According to an exclusive Spectrum News/Siena College poll, likely voters in Florida would support banning “assault-style weapons,” with 50% of respondents saying they supported the policy proposal. Nearly 46% reported they opposed a ban to some degree. 

What You Need To Know

When party lines are brought into the consideration, 67% of Republicans opposed a weapon ban, while 82% of Democrats supported the idea of a ban. Voters with no party affiliation weren’t as polarized on the issue; 52% said that they opposed a ban. 

Males were also more likely to oppose a ban on “assault-style weapons,” with 59% of male respondents, regardless of party affiliation. 

The Associated Press Stylebook defines “automatic rifles” as fully automatic military weapons, which are currently illegal for a civilian to own or carry in the state of Florida. The Giffords Law Center says Florida law prohibits people from owning a machine gun that can be made operable, but federal law allows for a process for individuals to apply for ownership through the Bureau of Alocohol, Tobacco, Firearms, and Explosives, or ATF.

Assault weapons are defined as semi-automatic rifles and pistols that shoot one bullet each time the trigger is pulled. Semi-automatic weapons are currently legal to own and carry in the state of Florida with a concealed carry permit issued by the state following a background check. 

Republicans were more likely to support arming teachers in schools, with 71% of right-leaning respondents claiming to support the measure. Democrats opposed the measure by 83%. Voters that weren't registered with any party were undecided on the issue, 48% supported the measure, and 46% were against it. 

Overall, 50% of respondents opposed the idea, with 44% supporting the measure. 

Currently, the state of Florida allows teachers to carry a gun in schools if they pass a state program called the “guardian program.” This requires teachers to go through a series of training with weapons similar to that of a police officer. 

The program was created in 2018 as a result of the Marjory Stoneman Douglas High School Public Safety Act. 

“Guardians are armed personnel who aid in the prevention or abatement of active assailant incidents on school premises,” according to the Florida Department of Education. “They are either school employees who volunteer to serve in addition to official job duties or personnel hired for the specific purpose of serving as a school guardian. Guardians must pass psychological and drug screenings and successfully complete a minimum of 144 hours of training.”

Both Republicans and Democrats supported the idea of background checks for gun purchases. On the right, 77% of likely voters supported the idea, and 91% of Democrats supported it. Additionally, 85% of voters with no party affiliation also supported the measure.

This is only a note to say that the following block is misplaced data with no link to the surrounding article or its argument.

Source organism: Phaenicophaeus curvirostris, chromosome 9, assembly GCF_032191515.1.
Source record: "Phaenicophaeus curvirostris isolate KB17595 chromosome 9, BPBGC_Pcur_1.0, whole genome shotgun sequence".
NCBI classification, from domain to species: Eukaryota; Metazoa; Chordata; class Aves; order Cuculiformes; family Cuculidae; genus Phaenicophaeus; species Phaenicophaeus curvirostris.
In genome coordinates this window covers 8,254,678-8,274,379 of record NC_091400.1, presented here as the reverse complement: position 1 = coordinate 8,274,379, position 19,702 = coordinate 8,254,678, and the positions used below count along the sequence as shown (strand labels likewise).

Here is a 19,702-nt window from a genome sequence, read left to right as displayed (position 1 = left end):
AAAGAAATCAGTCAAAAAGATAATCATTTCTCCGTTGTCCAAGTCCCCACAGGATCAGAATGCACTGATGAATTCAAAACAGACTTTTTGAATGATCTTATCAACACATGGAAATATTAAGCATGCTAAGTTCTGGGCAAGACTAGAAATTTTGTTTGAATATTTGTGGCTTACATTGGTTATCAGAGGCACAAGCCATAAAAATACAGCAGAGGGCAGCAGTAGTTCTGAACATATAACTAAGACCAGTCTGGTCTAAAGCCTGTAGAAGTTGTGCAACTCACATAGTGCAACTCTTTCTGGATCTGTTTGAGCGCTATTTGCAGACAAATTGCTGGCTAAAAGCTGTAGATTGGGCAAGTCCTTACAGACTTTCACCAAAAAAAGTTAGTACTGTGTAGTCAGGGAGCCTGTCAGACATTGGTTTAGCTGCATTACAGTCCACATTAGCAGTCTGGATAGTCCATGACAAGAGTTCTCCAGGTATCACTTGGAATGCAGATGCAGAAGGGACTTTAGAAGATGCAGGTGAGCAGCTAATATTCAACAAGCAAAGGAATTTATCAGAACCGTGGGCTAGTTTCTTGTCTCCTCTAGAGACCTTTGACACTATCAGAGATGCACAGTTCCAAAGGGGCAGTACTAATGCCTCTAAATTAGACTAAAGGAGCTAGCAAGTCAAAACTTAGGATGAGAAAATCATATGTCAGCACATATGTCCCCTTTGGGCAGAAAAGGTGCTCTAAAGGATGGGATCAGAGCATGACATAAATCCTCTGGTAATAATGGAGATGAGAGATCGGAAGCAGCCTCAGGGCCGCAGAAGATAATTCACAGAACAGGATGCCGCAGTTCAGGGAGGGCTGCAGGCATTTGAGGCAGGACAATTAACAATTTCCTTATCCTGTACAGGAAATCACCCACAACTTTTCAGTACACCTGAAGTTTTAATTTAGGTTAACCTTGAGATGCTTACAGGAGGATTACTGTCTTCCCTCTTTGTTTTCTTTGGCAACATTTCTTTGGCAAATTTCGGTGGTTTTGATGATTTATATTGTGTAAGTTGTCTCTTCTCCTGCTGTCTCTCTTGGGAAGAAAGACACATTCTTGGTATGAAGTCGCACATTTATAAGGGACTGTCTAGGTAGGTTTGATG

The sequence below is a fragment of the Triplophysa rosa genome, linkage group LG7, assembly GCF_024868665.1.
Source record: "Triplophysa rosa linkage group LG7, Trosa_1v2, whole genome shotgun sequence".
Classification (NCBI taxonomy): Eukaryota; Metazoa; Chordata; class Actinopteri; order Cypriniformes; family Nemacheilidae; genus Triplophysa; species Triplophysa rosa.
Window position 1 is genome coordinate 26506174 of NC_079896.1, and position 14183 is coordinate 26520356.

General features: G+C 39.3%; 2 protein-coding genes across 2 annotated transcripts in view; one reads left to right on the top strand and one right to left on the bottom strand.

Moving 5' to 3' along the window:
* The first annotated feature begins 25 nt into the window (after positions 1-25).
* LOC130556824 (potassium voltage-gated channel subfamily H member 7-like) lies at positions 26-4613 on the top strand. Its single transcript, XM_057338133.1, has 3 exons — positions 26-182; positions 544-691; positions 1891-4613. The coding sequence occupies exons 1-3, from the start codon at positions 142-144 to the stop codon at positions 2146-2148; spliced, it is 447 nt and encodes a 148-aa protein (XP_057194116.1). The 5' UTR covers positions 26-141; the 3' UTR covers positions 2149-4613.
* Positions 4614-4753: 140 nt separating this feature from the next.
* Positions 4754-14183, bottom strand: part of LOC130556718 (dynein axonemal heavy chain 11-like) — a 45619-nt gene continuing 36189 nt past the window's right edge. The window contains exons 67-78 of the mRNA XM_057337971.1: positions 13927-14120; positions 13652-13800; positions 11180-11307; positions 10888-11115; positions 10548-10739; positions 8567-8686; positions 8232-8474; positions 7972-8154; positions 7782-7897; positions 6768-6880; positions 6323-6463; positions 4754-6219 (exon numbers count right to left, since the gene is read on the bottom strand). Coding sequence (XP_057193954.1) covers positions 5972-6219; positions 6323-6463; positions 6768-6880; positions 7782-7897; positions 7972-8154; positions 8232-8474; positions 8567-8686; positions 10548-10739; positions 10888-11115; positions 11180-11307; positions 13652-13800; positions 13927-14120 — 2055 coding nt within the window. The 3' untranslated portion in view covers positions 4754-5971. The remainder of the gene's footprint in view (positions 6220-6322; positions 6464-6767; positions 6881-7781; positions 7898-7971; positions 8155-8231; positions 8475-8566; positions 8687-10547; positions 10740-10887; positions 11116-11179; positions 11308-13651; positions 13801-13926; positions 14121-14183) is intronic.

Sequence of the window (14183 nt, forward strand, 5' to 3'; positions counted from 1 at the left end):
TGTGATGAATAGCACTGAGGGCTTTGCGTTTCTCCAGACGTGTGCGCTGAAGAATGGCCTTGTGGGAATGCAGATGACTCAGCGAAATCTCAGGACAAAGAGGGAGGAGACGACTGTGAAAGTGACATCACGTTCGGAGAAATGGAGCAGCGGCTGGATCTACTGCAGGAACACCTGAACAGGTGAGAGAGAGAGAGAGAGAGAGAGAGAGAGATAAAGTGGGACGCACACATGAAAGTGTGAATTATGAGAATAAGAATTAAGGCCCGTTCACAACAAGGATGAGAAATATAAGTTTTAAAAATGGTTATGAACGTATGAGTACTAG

Overall, voters appeared concerned with other issues as their primary reason for voting. Only 5% of overall voters indicated that national gun policy was their primary reason to vote. Instead, 39% of voters indicated they cared far more about economic issues including inflation and the cost of living. 

Local residents are divided on the gun issue, nonetheless. Robert Monrow is a gun owner, educator, and gun dealer owner of the EJR Gun Club in Orlando. 

“I believe guns are political because it takes a lot of lives,” he told Spectrum News. “People have focused more on the gun and not the person behind the gun.”

Monroe said that he supports anyone’s access to owning a gun, but believes that people need to be properly trained in order to safely carry out their right. 

Florida Governor Ron DeSantis has discussed making the state a “constitutional carry” state, which would mean that Floridians could carry a gun openly or concealed without a permit or license from the government. 

Former Governor Charlie Crist is more focused on increasing gun restrictions. He’d like to eliminate a loophole that could allow someone to obtain a weapon through a private party sale or in some gun shows. 

This Spectrum News/Siena College survey was conducted September 18-25, 2022, by telephone calls in English to 669 likely Florida voters. Telephone sampling was conducted via a weighted stratified dual frame sample of landline and cell phone drawn from the L-2 database of registered voters. Data was statistically adjusted by age, race/ethnicity, education, political party, regional vote pattern in the 2020 election, a combined measure of stated and derived vote likelihood, and gender to ensure representativeness. It has an overall margin of error of + 4.5 percentage points including the design effects resulting from weighting.

Exclusive Spectrum News/Sie... by Mark Boxley